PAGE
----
The Town Board may, by resolution, delegate to the Supervisor the powers and duties of administration and supervision of Town special improvement district functions to be performed on behalf of the Town Board. The purpose of this provision is to allow the Town to function between Town Board Meetings. This delegation does not allow the Town Board to abdicate to the Supervisor or surrender to him or her the Board's basic statutory responsibilities.
The paper of record for the Town of Mendon is the Mendon-Honeoye Falls-Lima Sentinel.
Access to emergency services is obtained by dialing 9-1-1, which connects the caller to the City of Rochester's Emergency Communications Department (9-1-1 Center). The Monroe County Sheriff's Department provides primary law enforcement for the town.
The Mendon Volunteer Fire Department, staffed by volunteers, provides fire protection, rescue, and non-transport emergency medical services for the town. The Honeoye Falls Volunteer Fire Department provides additional services in the areas in and surrounding the Village of Honeoye Falls.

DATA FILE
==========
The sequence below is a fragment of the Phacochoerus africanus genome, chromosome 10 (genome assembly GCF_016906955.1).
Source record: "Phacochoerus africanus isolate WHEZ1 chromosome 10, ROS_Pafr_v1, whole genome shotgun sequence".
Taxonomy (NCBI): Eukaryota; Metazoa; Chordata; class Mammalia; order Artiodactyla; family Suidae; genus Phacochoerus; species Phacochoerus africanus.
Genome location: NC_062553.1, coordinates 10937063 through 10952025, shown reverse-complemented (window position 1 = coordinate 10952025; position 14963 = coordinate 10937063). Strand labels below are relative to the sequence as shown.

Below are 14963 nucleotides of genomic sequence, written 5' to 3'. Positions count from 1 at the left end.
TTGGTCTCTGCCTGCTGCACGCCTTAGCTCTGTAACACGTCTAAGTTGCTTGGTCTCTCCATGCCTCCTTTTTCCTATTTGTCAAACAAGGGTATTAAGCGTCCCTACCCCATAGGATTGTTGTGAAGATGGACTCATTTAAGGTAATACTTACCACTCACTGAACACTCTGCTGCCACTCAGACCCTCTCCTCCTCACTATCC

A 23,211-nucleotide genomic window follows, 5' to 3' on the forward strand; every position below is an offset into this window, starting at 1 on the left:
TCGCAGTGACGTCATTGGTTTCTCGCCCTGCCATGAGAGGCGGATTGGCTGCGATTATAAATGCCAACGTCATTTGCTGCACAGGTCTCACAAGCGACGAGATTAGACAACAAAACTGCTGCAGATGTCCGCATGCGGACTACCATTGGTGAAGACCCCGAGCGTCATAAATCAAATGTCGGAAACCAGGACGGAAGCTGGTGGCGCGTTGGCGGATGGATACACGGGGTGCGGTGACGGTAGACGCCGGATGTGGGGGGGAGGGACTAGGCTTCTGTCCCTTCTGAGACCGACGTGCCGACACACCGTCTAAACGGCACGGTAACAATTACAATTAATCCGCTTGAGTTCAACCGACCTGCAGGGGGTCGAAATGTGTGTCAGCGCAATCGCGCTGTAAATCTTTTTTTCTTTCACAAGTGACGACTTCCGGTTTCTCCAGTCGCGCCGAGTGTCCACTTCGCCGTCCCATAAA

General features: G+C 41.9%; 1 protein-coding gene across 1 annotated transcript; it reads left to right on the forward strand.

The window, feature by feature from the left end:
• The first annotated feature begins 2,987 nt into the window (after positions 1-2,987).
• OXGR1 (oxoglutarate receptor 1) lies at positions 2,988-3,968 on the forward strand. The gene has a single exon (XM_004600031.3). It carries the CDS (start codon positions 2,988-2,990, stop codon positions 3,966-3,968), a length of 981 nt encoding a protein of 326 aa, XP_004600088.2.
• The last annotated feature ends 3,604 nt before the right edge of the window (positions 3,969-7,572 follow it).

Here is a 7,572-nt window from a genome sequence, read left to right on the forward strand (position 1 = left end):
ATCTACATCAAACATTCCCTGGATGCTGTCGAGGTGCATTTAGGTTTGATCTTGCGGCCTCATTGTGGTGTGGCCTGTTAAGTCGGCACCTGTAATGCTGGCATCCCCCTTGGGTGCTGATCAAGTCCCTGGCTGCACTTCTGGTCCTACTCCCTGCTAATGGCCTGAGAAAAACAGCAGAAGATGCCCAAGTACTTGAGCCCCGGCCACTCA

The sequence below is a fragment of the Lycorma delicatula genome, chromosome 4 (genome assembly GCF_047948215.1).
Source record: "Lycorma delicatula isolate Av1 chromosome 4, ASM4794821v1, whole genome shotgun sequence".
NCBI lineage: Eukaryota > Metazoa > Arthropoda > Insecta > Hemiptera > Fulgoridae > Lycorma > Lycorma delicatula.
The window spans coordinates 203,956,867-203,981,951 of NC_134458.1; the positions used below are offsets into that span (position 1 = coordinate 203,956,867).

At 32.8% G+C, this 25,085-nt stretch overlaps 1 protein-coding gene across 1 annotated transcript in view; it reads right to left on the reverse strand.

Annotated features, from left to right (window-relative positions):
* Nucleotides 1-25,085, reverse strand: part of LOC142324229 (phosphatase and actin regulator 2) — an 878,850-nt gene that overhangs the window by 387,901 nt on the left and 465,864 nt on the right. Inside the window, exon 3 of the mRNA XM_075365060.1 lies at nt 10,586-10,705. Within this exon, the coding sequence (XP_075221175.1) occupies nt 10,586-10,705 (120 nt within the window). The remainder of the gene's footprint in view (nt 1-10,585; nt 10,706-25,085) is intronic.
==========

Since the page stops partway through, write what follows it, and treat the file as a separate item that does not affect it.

- David Francis Barry (19th century photographer of the American West)
- Adolphus W. Burtt (Attorney and politician)
- Christopher Carosa (Publisher of Mendon-Honeoye Falls-Lima Sentinel - the Town's local newspaper)
- Truddi Chase (Author of "When Rabbit Howls". Childhood sexual abuse survivor)
- Bill English (Actor)
- R. Thomas Flynn (Former President of Monroe Community College)
- Mary Therese Friel (Miss New York USA 1979 and Miss USA 1979)
- Quinn Gleason (Tennis player)
- Charles A. Goheen (Medal of Honor recipient for the American Civil War; buried in Honeoye Falls)
- Tom Golisano (Founder of Paychex)
- Heber C. Kimball (Early LDS Church leader)
- Helen Mar Kimball (One of Joseph Smith's wives)
- William Henry Kimball (Early LDS Church leader)
- Warren Parrish (Early LDS Church Leader)
- Marty Reasoner (Ice hockey player)
- John Williams (Equestrian)
- Brigham Young (Early LDS Church leader; his first wife, Miriam Works Young, died and is buried at Tomlinson's Corners Cemetery located in the southeast portion of the Town)
- Andrew Douglas Rea (YouTube cooking content creator)